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Bridget Johnson

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May 18, 2012 - 3:16 pm
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His adventure begins when he goes to New York — “America: built by the blacks, owned by the Chinese,” he declares — to speak before the United Nations in an effort to ward off further action against his country. Here comes the renowned Saddam ploy of body doubles — and with them, a chance for his scheming uncle and No. 2, played by Ben Kingsley, to try to get Aladeen out of the way and line his pockets with oil contracts in a newly democratic Wadiya (except, he tells BP, don’t bring your own rigs).

After being cast off into American society, Aladeen meets a feminist protester named Zoey — played by Anna Faris, perfect in this role — who runs a mini version of Whole Foods called the Free Earth Cooperative, a feminist vegan store that employs only political refugees and is adorned with pictures of Obama and Che. Zoe, who declares herself so anti-racist that she hasn’t had a white boyfriend in ages, has unshaven underarms and organic deodorant that would “gas the Kurds,” in Aladeen’s words. “I know what I’m talking about because I majored in feminist lit!” she barks at a cop.

The film mercilessly hits on everything from countries that don’t allow women to drive (hello, Riyadh) and countries that only value male babies to “elections” in the post-Arab Spring world. And one dig that the current re-election campaign wouldn’t like: Aladeen notes that Osama bin Laden is still bunking in his guest house, hiding there ever since his body double was shot last year.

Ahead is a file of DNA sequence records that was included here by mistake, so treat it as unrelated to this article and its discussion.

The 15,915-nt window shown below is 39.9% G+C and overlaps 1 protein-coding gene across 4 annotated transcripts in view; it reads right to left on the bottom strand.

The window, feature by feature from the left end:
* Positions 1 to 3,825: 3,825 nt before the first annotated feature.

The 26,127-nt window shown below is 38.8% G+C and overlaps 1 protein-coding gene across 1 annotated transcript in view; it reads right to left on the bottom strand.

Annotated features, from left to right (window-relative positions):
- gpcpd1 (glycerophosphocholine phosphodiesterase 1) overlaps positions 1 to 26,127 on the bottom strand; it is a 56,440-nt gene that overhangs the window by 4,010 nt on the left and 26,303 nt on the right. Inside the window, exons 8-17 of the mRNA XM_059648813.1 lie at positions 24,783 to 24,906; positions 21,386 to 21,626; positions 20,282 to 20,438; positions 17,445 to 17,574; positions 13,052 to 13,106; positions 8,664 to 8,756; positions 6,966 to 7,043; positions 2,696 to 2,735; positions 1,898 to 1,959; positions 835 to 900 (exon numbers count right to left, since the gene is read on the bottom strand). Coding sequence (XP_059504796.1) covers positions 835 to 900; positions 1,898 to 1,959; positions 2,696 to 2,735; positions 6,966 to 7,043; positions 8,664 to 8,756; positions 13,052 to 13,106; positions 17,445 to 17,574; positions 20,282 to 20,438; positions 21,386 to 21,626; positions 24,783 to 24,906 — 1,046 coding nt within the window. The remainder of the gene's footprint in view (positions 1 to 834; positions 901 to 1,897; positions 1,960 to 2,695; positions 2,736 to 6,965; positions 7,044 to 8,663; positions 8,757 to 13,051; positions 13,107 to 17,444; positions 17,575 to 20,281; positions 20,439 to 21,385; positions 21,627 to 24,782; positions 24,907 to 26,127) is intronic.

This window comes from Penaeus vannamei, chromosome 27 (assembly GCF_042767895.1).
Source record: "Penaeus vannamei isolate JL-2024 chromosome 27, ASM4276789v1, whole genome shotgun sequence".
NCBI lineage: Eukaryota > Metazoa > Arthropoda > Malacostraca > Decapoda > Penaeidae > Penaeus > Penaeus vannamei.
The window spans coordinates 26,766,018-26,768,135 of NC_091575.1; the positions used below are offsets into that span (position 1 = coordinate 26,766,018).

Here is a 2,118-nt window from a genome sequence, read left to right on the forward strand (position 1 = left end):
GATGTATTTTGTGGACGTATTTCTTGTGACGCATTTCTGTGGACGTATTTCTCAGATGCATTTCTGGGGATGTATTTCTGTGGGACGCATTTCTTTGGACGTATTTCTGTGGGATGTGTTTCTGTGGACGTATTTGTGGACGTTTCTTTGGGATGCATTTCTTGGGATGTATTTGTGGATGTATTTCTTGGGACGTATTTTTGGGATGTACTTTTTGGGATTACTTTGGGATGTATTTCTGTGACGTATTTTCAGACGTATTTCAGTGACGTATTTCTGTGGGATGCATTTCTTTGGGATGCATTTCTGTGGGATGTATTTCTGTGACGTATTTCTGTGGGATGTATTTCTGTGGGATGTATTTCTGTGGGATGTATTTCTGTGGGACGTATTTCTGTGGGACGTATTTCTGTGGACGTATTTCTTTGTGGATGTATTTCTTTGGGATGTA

There is a lot of gross-out, cringe-worthy humor in this movie, but anyone who saw the hotel wrestling match in Borat should expect that. And there is one especially gross stunt directed at the Israeli delegation at the United Nations — but it actually serves as an exceptionally poignant metaphor for how Israel is actually treated at the UN.

There are a few jabs at the right — remember, in Team America, in Borat, nobody was spared — but the digs at the aforementioned targets far outweigh them. Cohen takes clever stabs at anti-Semitism in the Arab world and at jihadi culture (like his character’s film, You’ve Got Mail Bomb). And who wouldn’t love an Arabic rendition of REM’s “Everybody Hurts” as the dictator yearns for his oppressive post back?

Foreign Policy magazine wonders if The Dictator is racist and Tajikistan has banned the film. And that may be all we need to say.

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Bridget Johnson is a veteran journalist whose news articles and opinion columns have run in dozens of news outlets across the globe. Bridget first came to Washington to be online editor at The Hill, where she wrote The World from The Hill column on foreign policy. Previously she was an opinion writer and editorial board member at the Rocky Mountain News and nation/world news columnist at the Los Angeles Daily News. She is an NPR contributor and has contributed to USA Today, The Wall Street Journal, National Review Online, Politico and more, and has myriad television and radio credits as a commentator. Bridget is Washington Editor for PJ Media.
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